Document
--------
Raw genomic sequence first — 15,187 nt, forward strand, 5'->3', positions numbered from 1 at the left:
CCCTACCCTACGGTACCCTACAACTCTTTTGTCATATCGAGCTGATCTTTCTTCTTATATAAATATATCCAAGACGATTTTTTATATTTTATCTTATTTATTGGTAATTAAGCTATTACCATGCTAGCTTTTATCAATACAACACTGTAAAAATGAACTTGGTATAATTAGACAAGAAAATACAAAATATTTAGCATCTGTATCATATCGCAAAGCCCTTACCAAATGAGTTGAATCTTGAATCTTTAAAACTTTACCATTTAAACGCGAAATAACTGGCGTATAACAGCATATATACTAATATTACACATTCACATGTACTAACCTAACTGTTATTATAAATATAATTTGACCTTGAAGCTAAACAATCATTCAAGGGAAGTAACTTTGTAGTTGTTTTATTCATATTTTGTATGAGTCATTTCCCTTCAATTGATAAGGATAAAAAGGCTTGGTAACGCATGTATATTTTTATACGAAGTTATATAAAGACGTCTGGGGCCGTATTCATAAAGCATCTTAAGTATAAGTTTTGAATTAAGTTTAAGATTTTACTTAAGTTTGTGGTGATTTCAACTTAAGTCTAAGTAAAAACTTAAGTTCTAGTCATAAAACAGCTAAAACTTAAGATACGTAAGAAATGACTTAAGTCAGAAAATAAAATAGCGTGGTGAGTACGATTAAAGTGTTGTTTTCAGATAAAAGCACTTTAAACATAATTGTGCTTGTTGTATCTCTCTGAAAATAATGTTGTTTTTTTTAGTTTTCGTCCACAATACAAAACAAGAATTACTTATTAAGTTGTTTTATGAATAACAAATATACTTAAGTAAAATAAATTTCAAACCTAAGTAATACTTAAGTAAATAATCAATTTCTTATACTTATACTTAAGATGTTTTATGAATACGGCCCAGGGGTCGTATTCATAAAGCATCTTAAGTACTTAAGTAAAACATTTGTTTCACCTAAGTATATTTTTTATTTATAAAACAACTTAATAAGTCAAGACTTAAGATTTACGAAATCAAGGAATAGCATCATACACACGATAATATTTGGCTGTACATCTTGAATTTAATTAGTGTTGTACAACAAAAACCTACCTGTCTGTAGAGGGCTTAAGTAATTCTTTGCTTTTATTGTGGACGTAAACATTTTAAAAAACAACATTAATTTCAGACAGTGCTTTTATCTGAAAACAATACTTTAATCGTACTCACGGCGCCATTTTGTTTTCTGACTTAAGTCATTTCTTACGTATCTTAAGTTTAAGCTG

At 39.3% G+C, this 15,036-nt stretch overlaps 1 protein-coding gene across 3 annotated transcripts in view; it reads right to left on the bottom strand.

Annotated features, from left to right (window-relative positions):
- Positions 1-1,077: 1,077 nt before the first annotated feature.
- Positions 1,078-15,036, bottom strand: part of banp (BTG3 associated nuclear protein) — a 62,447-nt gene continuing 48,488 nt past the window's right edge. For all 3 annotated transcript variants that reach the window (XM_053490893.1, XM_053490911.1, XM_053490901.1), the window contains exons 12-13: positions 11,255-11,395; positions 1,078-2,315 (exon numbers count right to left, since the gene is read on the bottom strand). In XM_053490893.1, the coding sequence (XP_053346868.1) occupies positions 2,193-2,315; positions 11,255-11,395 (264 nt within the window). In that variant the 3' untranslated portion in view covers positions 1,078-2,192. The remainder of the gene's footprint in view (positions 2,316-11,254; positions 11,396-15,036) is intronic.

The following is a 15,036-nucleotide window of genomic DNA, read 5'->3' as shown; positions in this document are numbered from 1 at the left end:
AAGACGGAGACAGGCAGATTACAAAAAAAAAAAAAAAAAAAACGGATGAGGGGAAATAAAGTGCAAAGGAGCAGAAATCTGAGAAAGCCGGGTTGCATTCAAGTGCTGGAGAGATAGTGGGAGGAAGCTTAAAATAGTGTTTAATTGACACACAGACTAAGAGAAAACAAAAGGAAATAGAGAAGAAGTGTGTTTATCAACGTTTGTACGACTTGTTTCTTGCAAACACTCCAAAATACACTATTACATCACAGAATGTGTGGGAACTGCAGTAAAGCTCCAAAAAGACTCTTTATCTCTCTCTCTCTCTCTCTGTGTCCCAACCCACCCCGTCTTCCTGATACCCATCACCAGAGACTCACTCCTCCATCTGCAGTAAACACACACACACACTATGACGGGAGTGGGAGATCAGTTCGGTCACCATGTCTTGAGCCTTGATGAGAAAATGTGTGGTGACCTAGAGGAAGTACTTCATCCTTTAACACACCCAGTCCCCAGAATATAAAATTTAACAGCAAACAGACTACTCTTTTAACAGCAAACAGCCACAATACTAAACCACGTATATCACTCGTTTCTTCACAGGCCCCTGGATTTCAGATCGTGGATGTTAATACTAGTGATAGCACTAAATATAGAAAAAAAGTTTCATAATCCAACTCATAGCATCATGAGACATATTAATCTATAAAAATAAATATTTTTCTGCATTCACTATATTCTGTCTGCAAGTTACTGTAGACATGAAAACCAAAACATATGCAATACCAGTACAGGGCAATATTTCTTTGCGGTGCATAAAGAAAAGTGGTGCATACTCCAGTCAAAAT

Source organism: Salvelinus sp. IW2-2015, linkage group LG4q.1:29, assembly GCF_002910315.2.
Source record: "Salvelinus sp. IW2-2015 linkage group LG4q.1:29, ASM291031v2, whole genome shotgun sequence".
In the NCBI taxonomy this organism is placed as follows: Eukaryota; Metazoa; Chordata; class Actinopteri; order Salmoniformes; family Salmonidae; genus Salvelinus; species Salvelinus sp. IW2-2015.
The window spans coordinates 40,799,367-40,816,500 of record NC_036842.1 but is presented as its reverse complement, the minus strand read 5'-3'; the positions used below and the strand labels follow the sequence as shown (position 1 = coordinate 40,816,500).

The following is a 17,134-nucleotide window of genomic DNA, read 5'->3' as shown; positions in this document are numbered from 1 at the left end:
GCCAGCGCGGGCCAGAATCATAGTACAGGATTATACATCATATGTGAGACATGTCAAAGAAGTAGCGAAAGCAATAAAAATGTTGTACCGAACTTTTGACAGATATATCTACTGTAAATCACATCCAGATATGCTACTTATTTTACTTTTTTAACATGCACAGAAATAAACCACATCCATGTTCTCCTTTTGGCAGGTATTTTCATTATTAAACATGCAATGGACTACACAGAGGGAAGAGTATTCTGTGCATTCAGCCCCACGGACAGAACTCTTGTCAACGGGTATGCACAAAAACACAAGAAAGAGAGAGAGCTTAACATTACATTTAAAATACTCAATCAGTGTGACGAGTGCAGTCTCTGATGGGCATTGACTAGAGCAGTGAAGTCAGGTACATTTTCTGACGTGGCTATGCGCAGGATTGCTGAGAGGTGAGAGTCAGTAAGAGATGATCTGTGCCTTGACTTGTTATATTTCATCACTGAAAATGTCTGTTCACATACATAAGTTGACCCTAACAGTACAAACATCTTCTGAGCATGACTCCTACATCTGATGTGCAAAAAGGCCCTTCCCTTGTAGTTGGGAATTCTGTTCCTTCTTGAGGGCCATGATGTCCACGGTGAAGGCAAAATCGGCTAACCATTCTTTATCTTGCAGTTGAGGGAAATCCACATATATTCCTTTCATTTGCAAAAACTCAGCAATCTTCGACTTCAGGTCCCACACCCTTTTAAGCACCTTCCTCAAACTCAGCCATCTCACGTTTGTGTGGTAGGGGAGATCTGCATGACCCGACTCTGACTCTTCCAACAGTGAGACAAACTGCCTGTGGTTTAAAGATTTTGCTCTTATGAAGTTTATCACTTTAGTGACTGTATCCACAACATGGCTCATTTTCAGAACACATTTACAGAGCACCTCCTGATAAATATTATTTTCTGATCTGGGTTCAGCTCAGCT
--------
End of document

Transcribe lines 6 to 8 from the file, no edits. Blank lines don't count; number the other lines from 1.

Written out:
- Positions 1,078-15,036, bottom strand: part of banp (BTG3 associated nuclear protein) — a 62,447-nt gene continuing 48,488 nt past the window's right edge. For all 3 annotated transcript variants that reach the window (XM_053490893.1, XM_053490911.1, XM_053490901.1), the window contains exons 12-13: positions 11,255-11,395; positions 1,078-2,315 (exon numbers count right to left, since the gene is read on the bottom strand). In XM_053490893.1, the coding sequence (XP_053346868.1) occupies positions 2,193-2,315; positions 11,255-11,395 (264 nt within the window). In that variant the 3' untranslated portion in view covers positions 1,078-2,192. The remainder of the gene's footprint in view (positions 2,316-11,254; positions 11,396-15,036) is intronic.

The following is a 15,036-nucleotide window of genomic DNA, read 5'->3' as shown; positions in this document are numbered from 1 at the left end:
AAGACGGAGACAGGCAGATTACAAAAAAAAAAAAAAAAAAAACGGATGAGGGGAAATAAAGTGCAAAGGAGCAGAAATCTGAGAAAGCCGGGTTGCATTCAAGTGCTGGAGAGATAGTGGGAGGAAGCTTAAAATAGTGTTTAATTGACACACAGACTAAGAGAAAACAAAAGGAAATAGAGAAGAAGTGTGTTTATCAACGTTTGTACGACTTGTTTCTTGCAAACACTCCAAAATACACTATTACATCACAGAATGTGTGGGAACTGCAGTAAAGCTCCAAAAAGACTCTTTATCTCTCTCTCTCTCTCTCTGTGTCCCAACCCACCCCGTCTTCCTGATACCCATCACCAGAGACTCACTCCTCCATCTGCAGTAAACACACACACACACTATGACGGGAGTGGGAGATCAGTTCGGTCACCATGTCTTGAGCCTTGATGAGAAAATGTGTGGTGACCTAGAGGAAGTACTTCATCCTTTAACACACCCAGTCCCCAGAATATAAAATTTAACAGCAAACAGACTACTCTTTTAACAGCAAACAGCCACAATACTAAACCACGTATATCACTCGTTTCTTCACAGGCCCCTGGATTTCAGATCGTGGATGTTAATACTAGTGATAGCACTAAATATAGAAAAAAAGTTTCATAATCCAACTCATAGCATCATGAGACATATTAATCTATAAAAATAAATATTTTTCTGCATTCACTATATTCTGTCTGCAAGTTACTGTAGACATGAAAACCAAAACATATGCAATACCAGTACAGGGCAATATTTCTTTGCGGTGCATAAAGAAAAGTGGTGCATACTCCAGTCAAAAT